What is small business branding?
Branding is one of those terms that means different things to different people. Some people think branding their business just means having a recognisable logo, but that’s just the start.
Branding is everything you do to make sure customers see you in a certain way. And using the way people see you to increase sales and profits.
A classic example of branding is designer clothing. The addition of a designer label to plain white tee can add ££ to the price tag. The company isn’t just selling a t-shirt, they’re selling how it makes the customer feel and what it says about them.
Because of branding, designer clothing companies have customers flocking to buy their products and pay a premium to wear them.
Our Guide to Creating a Brand for your Business is jam-packed with information about how to apply brand to your small business, so check that out once you’re finished here.
What are the benefits of branding?
1 Customer attraction
As you can see from the example above, branding is closely linked to marketing and pricing. So thinking about brand at the start of your business adventure is more likely to make it a success. Make it part of your business plan.
It also runs through everything else you do, like the décor in your physical premises; the design of your website; the uniform your staff wear; and your tone-of-voice on social media. So thinking about brand early helps you get all of this aligned, to ensure your business brand is clear and consistent in everything you do.
2 Brand recognition
We’re more likely to buy brands that we’re familiar with. We know what to expect and what they offer. That’s why low-cost supermarkets often mimic the design of established brands to sell their own brand products. If you’ve ever been tricked into buying Notella instead of your usual chocolate hazelnut spread, you’ll understand. Having a recognisable brand can lead to more sales.
3 Customer loyalty
Costa, Starbucks or Caffé Nero? The likelihood is you have a preference. Customers are extremely loyal to the brands they love. If customers form an emotional connection with your brand, you can create repeat custom and reduce the cost of acquiring new sales. In business terms, that’s lower cost-per-acquisition and higher lifetime value.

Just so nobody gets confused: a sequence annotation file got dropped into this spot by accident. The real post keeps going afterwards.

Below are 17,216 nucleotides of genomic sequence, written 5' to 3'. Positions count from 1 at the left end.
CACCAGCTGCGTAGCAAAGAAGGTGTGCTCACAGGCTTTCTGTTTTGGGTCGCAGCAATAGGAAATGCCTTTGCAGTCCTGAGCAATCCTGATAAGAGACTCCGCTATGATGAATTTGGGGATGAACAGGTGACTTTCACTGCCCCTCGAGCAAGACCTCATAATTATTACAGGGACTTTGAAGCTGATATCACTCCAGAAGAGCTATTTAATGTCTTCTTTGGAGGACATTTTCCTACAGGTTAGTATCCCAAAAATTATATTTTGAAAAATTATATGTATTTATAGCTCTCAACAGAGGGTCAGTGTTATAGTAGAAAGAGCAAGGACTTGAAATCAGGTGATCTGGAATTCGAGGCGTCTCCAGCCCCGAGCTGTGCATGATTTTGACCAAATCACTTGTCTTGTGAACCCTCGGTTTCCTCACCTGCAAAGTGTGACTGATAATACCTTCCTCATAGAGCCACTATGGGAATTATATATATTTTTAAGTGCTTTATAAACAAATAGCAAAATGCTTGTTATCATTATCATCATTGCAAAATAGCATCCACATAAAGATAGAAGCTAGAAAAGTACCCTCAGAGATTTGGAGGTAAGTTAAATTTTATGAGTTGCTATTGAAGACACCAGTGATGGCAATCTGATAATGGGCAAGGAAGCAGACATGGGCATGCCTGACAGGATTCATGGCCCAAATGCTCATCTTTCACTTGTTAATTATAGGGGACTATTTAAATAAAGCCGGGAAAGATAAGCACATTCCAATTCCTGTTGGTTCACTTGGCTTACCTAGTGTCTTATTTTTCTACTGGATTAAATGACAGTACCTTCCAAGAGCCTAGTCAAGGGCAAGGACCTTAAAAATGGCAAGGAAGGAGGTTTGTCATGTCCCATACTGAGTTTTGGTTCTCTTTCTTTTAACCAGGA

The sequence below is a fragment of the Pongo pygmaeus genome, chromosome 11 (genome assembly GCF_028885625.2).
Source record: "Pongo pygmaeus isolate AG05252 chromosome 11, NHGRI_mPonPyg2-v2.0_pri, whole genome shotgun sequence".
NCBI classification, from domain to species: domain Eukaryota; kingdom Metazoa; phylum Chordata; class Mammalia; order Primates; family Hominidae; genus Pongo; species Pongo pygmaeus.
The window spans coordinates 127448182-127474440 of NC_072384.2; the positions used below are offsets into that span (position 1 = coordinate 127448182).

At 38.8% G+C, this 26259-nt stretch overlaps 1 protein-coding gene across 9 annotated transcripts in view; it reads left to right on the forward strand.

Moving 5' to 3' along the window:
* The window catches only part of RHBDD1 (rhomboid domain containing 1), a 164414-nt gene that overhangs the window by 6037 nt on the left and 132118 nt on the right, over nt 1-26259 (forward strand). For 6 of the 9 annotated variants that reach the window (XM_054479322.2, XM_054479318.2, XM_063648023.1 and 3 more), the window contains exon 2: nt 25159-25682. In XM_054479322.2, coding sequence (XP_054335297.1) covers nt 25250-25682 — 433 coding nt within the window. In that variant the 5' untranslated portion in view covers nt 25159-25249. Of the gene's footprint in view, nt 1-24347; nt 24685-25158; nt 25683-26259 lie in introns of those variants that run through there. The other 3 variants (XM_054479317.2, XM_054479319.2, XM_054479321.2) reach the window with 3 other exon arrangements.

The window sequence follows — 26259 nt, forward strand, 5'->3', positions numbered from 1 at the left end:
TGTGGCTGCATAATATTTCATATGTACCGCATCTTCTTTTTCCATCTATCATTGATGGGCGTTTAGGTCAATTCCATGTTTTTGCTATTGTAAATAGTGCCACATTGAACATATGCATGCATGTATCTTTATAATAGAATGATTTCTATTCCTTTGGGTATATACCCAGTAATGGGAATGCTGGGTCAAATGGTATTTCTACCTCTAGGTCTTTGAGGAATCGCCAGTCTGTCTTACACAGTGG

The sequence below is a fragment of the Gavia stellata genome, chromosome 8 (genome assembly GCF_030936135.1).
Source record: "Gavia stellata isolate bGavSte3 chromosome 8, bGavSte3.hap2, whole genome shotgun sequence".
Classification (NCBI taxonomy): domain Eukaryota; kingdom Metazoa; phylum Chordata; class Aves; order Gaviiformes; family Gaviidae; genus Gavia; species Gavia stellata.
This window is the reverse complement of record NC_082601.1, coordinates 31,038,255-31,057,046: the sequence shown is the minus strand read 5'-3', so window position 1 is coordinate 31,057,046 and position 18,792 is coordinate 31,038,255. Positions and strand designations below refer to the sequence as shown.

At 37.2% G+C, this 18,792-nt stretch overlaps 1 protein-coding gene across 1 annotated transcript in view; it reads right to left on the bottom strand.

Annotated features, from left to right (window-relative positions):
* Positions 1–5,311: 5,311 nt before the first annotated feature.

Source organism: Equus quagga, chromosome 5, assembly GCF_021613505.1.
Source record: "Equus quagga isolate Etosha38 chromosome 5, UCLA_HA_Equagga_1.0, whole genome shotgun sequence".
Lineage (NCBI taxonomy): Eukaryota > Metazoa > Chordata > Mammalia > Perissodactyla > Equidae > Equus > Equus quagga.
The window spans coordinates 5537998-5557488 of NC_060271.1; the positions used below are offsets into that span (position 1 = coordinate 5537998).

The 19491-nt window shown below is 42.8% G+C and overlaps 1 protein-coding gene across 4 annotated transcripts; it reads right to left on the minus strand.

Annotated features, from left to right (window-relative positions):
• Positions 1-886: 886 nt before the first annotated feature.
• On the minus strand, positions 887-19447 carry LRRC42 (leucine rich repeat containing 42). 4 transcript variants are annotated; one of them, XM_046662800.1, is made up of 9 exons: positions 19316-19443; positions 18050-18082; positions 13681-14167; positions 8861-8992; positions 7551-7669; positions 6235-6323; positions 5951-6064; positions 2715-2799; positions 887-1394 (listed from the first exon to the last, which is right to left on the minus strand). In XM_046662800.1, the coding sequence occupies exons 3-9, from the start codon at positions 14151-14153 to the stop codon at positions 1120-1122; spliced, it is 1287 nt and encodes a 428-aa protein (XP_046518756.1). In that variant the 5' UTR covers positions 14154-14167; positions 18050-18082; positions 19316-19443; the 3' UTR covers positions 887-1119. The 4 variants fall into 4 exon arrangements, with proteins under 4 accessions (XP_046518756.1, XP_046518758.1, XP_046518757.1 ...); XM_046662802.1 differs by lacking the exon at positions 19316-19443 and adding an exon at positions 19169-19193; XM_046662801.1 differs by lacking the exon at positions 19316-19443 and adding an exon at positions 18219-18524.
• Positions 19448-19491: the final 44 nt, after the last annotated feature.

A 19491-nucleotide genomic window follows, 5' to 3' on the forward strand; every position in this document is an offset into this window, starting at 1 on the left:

4 Premium pricing
The brands we buy send out strong signals to the people around us, whether that’s the telltale flash of red from the sole of a Louboutin shoe or quiet kudos of your electric car as it slides silently through the streets. Perception can play a major role in our buying decisions. If your brand says something positive about your customers – their success, their environmental credentials, their youthfulness, their ‘good taste’ – you can charge a premium as customers pay to be associated with the brand. Think about brand in the context of your pricing strategy.
5 Brand equity
Having a strong brand makes it easier to launch new products. If you already have a loyal following for one product in your range, it is easier to hit the high street with the next. Think about the evolution of Malteasers, for example. You can now buy Malteaser bunnies, bars and buttons. If these products hadn’t been part of the Malteaser family, people would have been much slower to give them a go.
6 Customer trust
Your brand helps build customer trust by presenting a consistent experience across everything you do. For example, parents are far more likely to believe in a child-friendly café that provides free baby food and has wipe clean surfaces, than one that has expensive soft furnishings and nothing on the menu for under 5s. A consistent brand shows you understand your customer needs and are completely dedicated to them. Check out our guide on How to Create a Brand for a full breakdown of brand decisions for our imaginary cafe.
Your brand can also make it easier to make business decisions, especially when you are growing your business. Simply by asking yourself if something is ‘on brand’ for your business can help rule out unsuitable ideas and opportunities. It all ties back into your business plan.
For example, Malteasers might consider adding a biscuit to their brand family, but they’d probably not consider crisps. And our family friendly café might think about moving into the soft play sector but they’re unlikely to invest in a DIY store. Smaller decisions are simpler too – where to advertise, what social media channels to use, what products to stock.